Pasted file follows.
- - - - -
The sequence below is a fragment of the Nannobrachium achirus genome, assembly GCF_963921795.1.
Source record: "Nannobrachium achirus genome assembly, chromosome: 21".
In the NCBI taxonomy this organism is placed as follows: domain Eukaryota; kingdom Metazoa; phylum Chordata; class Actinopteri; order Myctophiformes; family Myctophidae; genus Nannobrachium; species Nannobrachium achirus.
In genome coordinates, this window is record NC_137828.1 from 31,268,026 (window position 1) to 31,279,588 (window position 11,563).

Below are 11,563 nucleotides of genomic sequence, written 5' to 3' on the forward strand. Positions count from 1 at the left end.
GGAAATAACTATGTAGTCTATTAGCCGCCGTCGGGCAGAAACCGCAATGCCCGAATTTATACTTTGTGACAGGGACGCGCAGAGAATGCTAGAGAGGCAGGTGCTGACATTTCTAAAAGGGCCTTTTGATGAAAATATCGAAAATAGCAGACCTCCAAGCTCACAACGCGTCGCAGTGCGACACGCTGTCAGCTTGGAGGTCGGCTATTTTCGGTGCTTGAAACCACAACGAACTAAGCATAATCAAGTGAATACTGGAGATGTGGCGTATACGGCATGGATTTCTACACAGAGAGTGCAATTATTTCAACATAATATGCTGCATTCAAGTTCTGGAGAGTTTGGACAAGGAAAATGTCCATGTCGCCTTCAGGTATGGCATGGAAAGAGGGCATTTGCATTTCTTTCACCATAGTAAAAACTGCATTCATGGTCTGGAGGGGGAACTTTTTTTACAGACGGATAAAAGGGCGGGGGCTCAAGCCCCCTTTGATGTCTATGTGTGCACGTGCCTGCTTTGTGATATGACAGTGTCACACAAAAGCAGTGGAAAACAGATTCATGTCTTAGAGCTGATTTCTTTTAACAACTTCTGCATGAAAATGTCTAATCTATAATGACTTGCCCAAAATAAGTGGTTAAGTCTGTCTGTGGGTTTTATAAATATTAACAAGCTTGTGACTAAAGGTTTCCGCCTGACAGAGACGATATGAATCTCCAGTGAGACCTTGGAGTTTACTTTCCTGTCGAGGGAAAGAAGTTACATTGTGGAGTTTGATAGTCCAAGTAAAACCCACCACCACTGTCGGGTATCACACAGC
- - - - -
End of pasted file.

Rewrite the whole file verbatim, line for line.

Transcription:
The sequence below is a fragment of the Nannobrachium achirus genome, assembly GCF_963921795.1.
Source record: "Nannobrachium achirus genome assembly, chromosome: 21".
In the NCBI taxonomy this organism is placed as follows: domain Eukaryota; kingdom Metazoa; phylum Chordata; class Actinopteri; order Myctophiformes; family Myctophidae; genus Nannobrachium; species Nannobrachium achirus.
In genome coordinates, this window is record NC_137828.1 from 31,268,026 (window position 1) to 31,279,588 (window position 11,563).

Below are 11,563 nucleotides of genomic sequence, written 5' to 3' on the forward strand. Positions count from 1 at the left end.
GGAAATAACTATGTAGTCTATTAGCCGCCGTCGGGCAGAAACCGCAATGCCCGAATTTATACTTTGTGACAGGGACGCGCAGAGAATGCTAGAGAGGCAGGTGCTGACATTTCTAAAAGGGCCTTTTGATGAAAATATCGAAAATAGCAGACCTCCAAGCTCACAACGCGTCGCAGTGCGACACGCTGTCAGCTTGGAGGTCGGCTATTTTCGGTGCTTGAAACCACAACGAACTAAGCATAATCAAGTGAATACTGGAGATGTGGCGTATACGGCATGGATTTCTACACAGAGAGTGCAATTATTTCAACATAATATGCTGCATTCAAGTTCTGGAGAGTTTGGACAAGGAAAATGTCCATGTCGCCTTCAGGTATGGCATGGAAAGAGGGCATTTGCATTTCTTTCACCATAGTAAAAACTGCATTCATGGTCTGGAGGGGGAACTTTTTTTACAGACGGATAAAAGGGCGGGGGCTCAAGCCCCCTTTGATGTCTATGTGTGCACGTGCCTGCTTTGTGATATGACAGTGTCACACAAAAGCAGTGGAAAACAGATTCATGTCTTAGAGCTGATTTCTTTTAACAACTTCTGCATGAAAATGTCTAATCTATAATGACTTGCCCAAAATAAGTGGTTAAGTCTGTCTGTGGGTTTTATAAATATTAACAAGCTTGTGACTAAAGGTTTCCGCCTGACAGAGACGATATGAATCTCCAGTGAGACCTTGGAGTTTACTTTCCTGTCGAGGGAAAGAAGTTACATTGTGGAGTTTGATAGTCCAAGTAAAACCCACCACCACTGTCGGGTATCACACAGC